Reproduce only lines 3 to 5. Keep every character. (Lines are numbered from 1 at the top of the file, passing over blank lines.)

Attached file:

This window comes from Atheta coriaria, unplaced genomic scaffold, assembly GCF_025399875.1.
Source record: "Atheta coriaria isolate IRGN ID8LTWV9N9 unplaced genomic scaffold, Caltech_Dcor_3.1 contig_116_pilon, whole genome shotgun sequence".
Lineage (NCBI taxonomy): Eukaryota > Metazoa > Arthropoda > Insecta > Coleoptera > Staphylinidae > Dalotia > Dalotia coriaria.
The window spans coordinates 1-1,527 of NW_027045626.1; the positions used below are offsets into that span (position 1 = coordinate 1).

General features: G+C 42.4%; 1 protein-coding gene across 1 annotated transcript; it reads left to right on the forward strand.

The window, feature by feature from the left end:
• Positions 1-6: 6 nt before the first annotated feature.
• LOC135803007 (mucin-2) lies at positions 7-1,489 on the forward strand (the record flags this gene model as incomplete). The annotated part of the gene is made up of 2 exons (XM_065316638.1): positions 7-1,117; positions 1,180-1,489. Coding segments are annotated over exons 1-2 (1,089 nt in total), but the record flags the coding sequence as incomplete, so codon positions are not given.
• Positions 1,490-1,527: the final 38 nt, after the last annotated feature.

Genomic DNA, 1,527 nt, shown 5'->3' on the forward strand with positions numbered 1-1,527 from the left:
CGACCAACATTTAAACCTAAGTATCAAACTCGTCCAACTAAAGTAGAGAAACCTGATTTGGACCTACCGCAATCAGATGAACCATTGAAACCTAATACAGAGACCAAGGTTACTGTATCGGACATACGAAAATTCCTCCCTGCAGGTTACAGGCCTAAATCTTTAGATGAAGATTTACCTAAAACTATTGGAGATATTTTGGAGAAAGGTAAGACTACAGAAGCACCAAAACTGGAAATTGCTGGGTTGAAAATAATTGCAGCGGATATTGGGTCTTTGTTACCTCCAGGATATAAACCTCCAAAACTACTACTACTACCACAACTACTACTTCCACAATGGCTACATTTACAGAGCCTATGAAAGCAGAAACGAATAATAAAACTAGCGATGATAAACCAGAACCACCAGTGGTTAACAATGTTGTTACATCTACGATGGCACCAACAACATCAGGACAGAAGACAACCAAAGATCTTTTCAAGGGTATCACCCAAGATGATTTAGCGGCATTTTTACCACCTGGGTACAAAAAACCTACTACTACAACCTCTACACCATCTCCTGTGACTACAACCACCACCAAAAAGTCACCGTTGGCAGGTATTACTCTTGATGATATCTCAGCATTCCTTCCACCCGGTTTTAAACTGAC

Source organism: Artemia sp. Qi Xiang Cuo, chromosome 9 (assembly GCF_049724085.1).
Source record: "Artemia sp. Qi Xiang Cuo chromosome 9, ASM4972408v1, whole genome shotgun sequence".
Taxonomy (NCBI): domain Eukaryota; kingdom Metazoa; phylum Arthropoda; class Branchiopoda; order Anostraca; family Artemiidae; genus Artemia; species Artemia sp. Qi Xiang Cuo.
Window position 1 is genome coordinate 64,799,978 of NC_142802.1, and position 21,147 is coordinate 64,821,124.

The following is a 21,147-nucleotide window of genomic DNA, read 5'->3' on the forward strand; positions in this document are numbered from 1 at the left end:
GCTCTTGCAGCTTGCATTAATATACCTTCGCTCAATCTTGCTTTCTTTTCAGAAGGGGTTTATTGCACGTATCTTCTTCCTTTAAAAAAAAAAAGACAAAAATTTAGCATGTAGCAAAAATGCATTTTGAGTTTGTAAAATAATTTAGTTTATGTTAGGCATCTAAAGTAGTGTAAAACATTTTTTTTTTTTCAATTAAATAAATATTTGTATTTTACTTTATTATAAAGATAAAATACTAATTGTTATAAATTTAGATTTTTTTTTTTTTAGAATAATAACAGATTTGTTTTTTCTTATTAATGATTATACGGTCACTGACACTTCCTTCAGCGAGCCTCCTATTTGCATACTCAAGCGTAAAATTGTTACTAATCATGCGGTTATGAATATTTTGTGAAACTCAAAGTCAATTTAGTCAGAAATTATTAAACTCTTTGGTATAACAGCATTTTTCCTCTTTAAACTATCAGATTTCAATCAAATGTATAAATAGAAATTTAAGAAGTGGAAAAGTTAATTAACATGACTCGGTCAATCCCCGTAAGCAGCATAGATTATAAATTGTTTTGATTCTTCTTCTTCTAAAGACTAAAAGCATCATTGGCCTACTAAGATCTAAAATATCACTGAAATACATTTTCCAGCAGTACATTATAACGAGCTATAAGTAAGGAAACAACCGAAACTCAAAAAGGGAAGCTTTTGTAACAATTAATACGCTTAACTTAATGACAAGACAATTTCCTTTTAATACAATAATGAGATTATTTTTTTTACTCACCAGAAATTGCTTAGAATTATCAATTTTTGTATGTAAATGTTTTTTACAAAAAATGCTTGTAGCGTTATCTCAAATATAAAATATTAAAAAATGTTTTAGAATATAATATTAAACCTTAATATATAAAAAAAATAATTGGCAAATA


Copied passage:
Lineage (NCBI taxonomy): Eukaryota > Metazoa > Arthropoda > Insecta > Coleoptera > Staphylinidae > Dalotia > Dalotia coriaria.
The window spans coordinates 1-1,527 of NW_027045626.1; the positions used below are offsets into that span (position 1 = coordinate 1).

General features: G+C 42.4%; 1 protein-coding gene across 1 annotated transcript; it reads left to right on the forward strand.